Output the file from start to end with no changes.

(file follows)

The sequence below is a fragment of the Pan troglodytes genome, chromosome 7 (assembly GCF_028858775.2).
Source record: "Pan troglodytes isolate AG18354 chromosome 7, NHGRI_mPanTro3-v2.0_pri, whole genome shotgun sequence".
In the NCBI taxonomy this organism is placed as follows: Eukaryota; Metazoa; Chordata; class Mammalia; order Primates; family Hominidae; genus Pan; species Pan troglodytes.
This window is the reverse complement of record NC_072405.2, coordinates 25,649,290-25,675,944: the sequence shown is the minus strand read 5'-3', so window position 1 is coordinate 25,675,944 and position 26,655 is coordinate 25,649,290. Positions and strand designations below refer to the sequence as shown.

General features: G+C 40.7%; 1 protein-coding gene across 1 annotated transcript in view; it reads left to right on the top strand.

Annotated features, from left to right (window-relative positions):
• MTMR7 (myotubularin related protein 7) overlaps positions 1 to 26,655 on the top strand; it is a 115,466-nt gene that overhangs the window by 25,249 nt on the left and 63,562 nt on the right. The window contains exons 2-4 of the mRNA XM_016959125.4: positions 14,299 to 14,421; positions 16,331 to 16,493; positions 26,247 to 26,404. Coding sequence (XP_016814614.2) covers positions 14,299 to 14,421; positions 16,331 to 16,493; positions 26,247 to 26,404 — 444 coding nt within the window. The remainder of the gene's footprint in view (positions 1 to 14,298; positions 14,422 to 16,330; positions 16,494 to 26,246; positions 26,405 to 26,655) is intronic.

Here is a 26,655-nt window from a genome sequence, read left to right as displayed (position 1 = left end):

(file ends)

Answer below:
The sequence below is a fragment of the Pan troglodytes genome, chromosome 7 (assembly GCF_028858775.2).
Source record: "Pan troglodytes isolate AG18354 chromosome 7, NHGRI_mPanTro3-v2.0_pri, whole genome shotgun sequence".
In the NCBI taxonomy this organism is placed as follows: Eukaryota; Metazoa; Chordata; class Mammalia; order Primates; family Hominidae; genus Pan; species Pan troglodytes.
This window is the reverse complement of record NC_072405.2, coordinates 25,649,290-25,675,944: the sequence shown is the minus strand read 5'-3', so window position 1 is coordinate 25,675,944 and position 26,655 is coordinate 25,649,290. Positions and strand designations below refer to the sequence as shown.

General features: G+C 40.7%; 1 protein-coding gene across 1 annotated transcript in view; it reads left to right on the top strand.

Annotated features, from left to right (window-relative positions):
• MTMR7 (myotubularin related protein 7) overlaps positions 1 to 26,655 on the top strand; it is a 115,466-nt gene that overhangs the window by 25,249 nt on the left and 63,562 nt on the right. The window contains exons 2-4 of the mRNA XM_016959125.4: positions 14,299 to 14,421; positions 16,331 to 16,493; positions 26,247 to 26,404. Coding sequence (XP_016814614.2) covers positions 14,299 to 14,421; positions 16,331 to 16,493; positions 26,247 to 26,404 — 444 coding nt within the window. The remainder of the gene's footprint in view (positions 1 to 14,298; positions 14,422 to 16,330; positions 16,494 to 26,246; positions 26,405 to 26,655) is intronic.

Here is a 26,655-nt window from a genome sequence, read left to right as displayed (position 1 = left end):